The International Air Transport Association (IATA) released the IATA World Air Transport Statistics (WATS) publication with performance figures for 2020 demonstrating the devastating effects on global air transport during the year of the COVID-19 crisis.
Just 1.8 billion passengers flew in 2020, a decrease of 60.2% compared to the 4.5 billion who flew in 2019. Industry-wide air travel demand (measured in revenue passenger-kilometers, or RPKs) dropped by 65.9% year-on-year. International passenger demand decreased by 75.6% compared to the year prior, and domestic air passenger demand dropped by 48.8% compared to 2019. The decline in air passengers transported in 2020 was the largest recorded since global RPKs started being tracked around 1950.
Air connectivity declined by more than half in 2020 with the number of routes connecting airports falling dramatically at the outset of the crisis and was down more than 60% year-on-year in April 2020.
Total industry passenger revenues fell by 69% to $189 billion in 2020, and net losses were $126.4 billion in total.
Air freight was the bright spot in air transport for 2020, as the market adapted to keep goods moving—including vaccines, personal protective equipment (PPE) and vital medical supplies—despite the massive drop in capacity from the bellies of passenger aircraft. Industry-wide available cargo tonne-kilometers fell 21.4% year-on-year in 2020 and this led to a capacity crunch, with the industry-wide cargo load factor up 7.0 percentage points to 53.8%. This is the highest value in the IATA series started in 1990.
At the end of the year, industry-wide cargo tonne-kilometers had returned close to pre-crisis values. However, the yearly decline in cargo demand was still the largest since the Global Financial Crisis in 2009, at a sizeable 9.7% year-on-year in 2020.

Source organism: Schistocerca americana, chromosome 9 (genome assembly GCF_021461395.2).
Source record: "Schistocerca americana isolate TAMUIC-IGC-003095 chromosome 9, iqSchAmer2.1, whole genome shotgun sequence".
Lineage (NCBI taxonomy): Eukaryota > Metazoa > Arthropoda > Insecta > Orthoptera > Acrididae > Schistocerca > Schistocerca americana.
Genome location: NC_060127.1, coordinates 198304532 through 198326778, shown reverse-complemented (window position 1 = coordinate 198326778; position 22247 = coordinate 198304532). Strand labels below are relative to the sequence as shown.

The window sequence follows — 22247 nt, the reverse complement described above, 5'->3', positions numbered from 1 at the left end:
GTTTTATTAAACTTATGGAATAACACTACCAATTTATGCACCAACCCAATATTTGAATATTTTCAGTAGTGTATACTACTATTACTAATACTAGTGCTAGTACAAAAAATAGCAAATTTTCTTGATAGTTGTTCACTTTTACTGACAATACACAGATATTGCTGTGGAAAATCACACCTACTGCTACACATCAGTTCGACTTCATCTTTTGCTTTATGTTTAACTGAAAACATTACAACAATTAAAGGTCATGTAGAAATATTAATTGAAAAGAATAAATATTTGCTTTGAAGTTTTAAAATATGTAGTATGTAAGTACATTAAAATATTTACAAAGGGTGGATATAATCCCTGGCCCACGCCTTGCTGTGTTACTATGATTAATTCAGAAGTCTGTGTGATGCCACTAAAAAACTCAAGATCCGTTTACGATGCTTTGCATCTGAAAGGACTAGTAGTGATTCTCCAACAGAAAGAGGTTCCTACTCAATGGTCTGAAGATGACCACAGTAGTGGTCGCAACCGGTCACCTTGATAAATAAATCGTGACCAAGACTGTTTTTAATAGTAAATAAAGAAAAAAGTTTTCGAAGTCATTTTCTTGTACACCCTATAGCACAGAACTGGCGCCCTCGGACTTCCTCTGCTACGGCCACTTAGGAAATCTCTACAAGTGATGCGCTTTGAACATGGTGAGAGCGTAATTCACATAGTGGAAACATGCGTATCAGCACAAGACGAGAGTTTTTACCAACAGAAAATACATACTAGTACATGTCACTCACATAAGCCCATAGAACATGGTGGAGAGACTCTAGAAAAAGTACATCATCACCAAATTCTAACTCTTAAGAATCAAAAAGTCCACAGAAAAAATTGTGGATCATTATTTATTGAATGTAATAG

“2020 was a year that we’d all like to forget. But analyzing the performance statistics for the year reveals an amazing story of perseverance. At the depth of the crisis in April 2020, 66% of the world’s commercial air transport fleet was grounded as governments closed borders or imposed strict quarantines. A million jobs disappeared. And industry losses for the year totaled $126 billion. Many governments recognized aviation’s critical contributions and provided financial lifelines and other forms of support. But it was the rapid actions by airlines and the commitment of our people that saw the airline industry through the most difficult year in its history,” said Willie Walsh, IATA’s Director General.
Meanwhile, Airports Council International (ACI) World has published updated guidance for airports to aid in their recovery from the COVID-19 pandemic and its impact on their operations.
As the industry prepares to sustain a long-term recovery, the third edition of Airport Operations Business Restart and Recovery has been retitled to Airport Operations and COVID-19: Business Recovery. ACI has not only updated its guidance on the practical and efficient health and operational measures that can be introduced to support safe travel, but has also expanded the guidance to include information on health passes and vaccinations, as well as risk management when returning to operations, with a particular focus on human factors during recovery.
The publication has been sponsored by Honeywell, which has also contributed new chapters on technological solutions for healthy airports.
“Over the last 15 months, ACI has worked with governments, international organizations and industry partners to address the concerns of the aviation industry in an effort to mitigate the effects of the pandemic and return to a thriving and dynamic business,” ACI World Director General Luis Felipe de Oliveira said.
“Airports have shown considerable resilience and ingenuity in developing procedures to help passengers feel safe and secure, and ACI has promoted the interests of airports in the global community, which goes well beyond aviation. The ACI Airport Health Accreditation Programme is a clear example of our shared commitment to prioritized health, safety, and the customer experience, on the path to recovery.”
ACI World expects the return to business for the industry to take place in phases. The first phase will see mainly domestic travel recovery with a slow increase in passenger volume. Then a gradual scale-up in capacity based on passenger demand is expected to follow until a final return to more normal passenger volumes.
Earlier this year the International Civil Aviation Organization (ICAO) published updated guidance, to which ACI has provided its input, to help ensure global alignment. The ICAO Council Aviation Recovery Task Force then published its policy recommendations to States, the Take-Off Guidance Document, and the Manual on Cross Border Testing and Risk Management.